Walking

Walking, or tramping as the Kiwis call it, is undoubtedly the best way to take in the natural beauty and enjoy the outdoor life of New Zealand. Tramping is a well-developed activity and the number and variety of walks available across the country is huge, most are in National Parks.

Classic Multi-day Tramps (2 - 5 days)

The nine ‘Great Walks' or ‘Classic Tramps' of New Zealand are well documented, popular and in many cases world-renowned. They are seen as a mecca for the serious walker though they are just as easily accessible to anyone with a reasonable level of fitness. Facilities for walkers are generally good along these walks.

One Day Tramps

If you don't have the time or the inclination for a multi-day walk then there are many superb one day walks. The most famous is the Tongariro Crossing, a sub-section of the classic Tongariro Northern Crossing.

Shorter Walks (1 - 5 hrs)

In the National Parks there are countless walking routes of a short duration and many towns in areas of outstanding beauty have their own network of walks, any of which are worth doing. Most visitor centres or local Department of Conservation (DOC) offices will have details. Route details and sketch maps are often free or available for a tiny charge.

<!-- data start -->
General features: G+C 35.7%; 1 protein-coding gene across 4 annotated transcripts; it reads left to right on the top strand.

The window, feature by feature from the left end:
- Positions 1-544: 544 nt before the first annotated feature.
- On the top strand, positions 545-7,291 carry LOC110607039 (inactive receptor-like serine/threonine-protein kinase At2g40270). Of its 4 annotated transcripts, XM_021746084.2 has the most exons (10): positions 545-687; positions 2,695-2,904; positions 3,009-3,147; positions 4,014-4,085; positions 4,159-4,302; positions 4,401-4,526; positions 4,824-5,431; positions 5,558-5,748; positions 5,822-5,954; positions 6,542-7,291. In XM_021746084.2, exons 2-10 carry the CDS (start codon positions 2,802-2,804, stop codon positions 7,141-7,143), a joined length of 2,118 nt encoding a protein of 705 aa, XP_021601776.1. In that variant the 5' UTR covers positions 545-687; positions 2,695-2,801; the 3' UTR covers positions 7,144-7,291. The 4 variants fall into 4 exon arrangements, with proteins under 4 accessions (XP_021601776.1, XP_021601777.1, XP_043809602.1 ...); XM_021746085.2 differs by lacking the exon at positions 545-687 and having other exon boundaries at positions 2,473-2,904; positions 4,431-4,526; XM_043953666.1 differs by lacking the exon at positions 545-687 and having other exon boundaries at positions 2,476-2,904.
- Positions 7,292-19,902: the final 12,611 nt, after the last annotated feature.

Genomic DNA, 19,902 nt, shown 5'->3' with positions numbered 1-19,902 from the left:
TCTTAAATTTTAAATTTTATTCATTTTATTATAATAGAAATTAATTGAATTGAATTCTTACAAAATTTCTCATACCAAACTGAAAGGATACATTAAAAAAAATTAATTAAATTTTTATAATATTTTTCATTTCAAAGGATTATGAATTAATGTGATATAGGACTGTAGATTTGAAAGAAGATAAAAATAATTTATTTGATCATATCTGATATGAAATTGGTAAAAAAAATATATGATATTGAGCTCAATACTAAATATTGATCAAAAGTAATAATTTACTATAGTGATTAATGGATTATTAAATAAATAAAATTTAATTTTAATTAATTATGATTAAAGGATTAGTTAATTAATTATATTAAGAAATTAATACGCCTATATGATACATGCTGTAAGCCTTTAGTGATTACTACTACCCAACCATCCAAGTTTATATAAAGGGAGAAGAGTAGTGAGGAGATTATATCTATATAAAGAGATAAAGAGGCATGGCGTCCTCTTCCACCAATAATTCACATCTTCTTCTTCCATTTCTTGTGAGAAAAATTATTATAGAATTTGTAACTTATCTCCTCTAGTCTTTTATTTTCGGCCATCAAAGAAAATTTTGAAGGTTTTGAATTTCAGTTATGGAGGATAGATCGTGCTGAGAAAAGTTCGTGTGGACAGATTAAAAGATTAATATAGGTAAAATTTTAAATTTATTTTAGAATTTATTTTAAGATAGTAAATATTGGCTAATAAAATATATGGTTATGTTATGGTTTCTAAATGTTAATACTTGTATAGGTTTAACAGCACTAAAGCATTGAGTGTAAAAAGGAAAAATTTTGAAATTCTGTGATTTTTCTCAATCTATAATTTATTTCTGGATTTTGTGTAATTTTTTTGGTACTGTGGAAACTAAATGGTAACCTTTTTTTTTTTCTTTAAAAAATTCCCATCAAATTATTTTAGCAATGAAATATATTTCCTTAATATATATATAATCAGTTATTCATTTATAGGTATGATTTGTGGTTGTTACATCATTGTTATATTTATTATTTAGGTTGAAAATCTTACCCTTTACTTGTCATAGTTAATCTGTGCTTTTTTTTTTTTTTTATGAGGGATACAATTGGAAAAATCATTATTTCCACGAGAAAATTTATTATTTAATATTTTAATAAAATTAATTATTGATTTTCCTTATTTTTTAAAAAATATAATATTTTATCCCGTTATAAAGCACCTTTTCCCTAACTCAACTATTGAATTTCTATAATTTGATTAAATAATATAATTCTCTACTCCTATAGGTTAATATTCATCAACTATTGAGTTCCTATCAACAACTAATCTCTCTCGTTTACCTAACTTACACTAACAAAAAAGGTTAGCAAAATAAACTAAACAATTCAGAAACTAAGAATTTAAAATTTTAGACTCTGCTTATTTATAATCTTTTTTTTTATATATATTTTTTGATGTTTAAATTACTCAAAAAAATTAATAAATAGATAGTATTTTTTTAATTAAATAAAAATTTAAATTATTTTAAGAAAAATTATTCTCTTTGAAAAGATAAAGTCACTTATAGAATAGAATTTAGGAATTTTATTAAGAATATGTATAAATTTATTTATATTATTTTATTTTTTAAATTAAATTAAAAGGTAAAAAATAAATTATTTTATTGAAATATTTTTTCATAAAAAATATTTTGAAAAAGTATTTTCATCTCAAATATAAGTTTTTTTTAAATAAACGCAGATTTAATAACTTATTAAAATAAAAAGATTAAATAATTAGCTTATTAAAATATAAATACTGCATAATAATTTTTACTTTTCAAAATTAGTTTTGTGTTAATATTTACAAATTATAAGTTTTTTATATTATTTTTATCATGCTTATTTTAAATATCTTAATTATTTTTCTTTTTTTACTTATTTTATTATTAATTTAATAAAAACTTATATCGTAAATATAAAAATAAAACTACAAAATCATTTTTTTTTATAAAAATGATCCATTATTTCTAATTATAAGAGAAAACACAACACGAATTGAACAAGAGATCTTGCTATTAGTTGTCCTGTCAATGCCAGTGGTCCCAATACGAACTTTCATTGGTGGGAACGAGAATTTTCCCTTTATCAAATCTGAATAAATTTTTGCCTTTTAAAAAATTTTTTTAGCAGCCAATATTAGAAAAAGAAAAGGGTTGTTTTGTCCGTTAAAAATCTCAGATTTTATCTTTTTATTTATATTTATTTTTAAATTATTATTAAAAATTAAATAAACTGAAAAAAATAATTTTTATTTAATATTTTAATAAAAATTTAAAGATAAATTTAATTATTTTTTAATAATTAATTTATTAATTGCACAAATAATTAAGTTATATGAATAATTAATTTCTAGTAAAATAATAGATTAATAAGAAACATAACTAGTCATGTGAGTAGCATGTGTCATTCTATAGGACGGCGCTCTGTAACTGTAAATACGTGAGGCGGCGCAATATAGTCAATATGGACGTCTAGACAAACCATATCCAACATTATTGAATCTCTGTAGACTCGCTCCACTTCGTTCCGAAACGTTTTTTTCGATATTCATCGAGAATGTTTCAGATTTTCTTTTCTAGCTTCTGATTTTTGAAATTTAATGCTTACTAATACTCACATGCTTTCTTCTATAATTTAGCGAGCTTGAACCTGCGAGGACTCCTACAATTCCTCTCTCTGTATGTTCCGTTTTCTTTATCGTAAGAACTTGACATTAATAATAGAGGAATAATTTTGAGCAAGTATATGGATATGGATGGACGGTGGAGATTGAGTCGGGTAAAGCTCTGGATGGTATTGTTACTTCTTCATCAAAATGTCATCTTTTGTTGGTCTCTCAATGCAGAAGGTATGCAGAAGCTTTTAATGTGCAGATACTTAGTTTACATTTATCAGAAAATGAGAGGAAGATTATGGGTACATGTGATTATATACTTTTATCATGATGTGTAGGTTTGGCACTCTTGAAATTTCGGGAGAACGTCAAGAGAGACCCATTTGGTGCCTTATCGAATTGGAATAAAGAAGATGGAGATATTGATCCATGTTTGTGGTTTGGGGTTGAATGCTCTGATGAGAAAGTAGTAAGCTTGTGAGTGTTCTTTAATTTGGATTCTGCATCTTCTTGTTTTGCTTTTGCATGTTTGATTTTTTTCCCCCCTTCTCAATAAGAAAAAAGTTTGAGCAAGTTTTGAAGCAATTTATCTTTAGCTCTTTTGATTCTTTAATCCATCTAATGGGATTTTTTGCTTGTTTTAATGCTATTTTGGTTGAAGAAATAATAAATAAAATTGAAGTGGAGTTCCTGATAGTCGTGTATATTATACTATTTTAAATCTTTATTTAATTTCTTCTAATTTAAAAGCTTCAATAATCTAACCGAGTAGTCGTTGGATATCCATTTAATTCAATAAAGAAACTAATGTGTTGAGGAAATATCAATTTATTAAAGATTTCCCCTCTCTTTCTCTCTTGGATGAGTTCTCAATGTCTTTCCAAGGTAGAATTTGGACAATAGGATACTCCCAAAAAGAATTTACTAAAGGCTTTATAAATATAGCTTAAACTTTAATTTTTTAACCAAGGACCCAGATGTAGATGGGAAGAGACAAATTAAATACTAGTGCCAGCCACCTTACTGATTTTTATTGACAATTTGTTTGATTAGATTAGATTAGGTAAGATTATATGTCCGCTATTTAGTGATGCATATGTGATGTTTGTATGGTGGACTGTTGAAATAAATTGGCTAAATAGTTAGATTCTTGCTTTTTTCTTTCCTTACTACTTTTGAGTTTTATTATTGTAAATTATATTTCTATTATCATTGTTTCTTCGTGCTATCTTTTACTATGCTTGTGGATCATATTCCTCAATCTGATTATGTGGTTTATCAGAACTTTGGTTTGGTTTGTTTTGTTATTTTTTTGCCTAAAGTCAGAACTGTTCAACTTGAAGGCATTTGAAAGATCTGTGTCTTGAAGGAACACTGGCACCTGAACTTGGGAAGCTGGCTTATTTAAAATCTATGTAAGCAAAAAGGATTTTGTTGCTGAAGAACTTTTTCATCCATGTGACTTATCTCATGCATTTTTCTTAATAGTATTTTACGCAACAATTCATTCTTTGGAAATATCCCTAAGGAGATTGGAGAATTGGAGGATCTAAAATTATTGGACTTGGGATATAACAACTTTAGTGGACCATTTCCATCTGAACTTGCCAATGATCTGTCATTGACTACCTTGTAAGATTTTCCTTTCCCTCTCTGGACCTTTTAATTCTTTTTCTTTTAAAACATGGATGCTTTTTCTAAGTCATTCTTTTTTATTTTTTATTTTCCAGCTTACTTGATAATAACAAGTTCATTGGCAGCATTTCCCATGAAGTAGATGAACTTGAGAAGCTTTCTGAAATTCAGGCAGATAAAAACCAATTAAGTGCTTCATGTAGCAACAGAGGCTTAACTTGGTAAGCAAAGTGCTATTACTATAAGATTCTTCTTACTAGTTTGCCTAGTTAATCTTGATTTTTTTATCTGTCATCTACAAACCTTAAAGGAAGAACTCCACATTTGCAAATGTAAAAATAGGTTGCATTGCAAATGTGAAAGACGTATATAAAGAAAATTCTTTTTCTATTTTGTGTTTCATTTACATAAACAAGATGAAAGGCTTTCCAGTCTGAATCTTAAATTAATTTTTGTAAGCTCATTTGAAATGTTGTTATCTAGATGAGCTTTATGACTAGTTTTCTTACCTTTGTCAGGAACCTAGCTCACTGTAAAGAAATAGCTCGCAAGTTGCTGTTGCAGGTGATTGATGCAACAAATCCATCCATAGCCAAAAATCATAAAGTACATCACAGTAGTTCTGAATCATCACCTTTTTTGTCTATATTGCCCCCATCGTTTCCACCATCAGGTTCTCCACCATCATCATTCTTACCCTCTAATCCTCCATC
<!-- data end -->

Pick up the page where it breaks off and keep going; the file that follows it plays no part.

Accomodation Huts

The Department of Conservation (DOC) runs a network of over 900 huts providing overnight accommodation for walkers. Many are in stunning locations and huts are always less than a day's walk from each other. Levels of facilities on offer vary and the small fees are to be paid in advance from local DOC offices, with bookings also recommended at peak times.

Guided Tramps

If the thought of carrying your own gear and food for several days and sleeping in shared hut accomodation doesn't appeal then many operators now offer guided tramps. All you have to do is walk and enjoy the scenery whilst they carry your gear, provide all food and also put you up in higher quality accommodation.

Transport

Transport to and from the start and end of the Classic Tramps is rarely a problem as local towns provide many bus and minibus services for walkers. The longer, non-circular one day walks require a little local planning to ensure transport to and from the route is not a problem.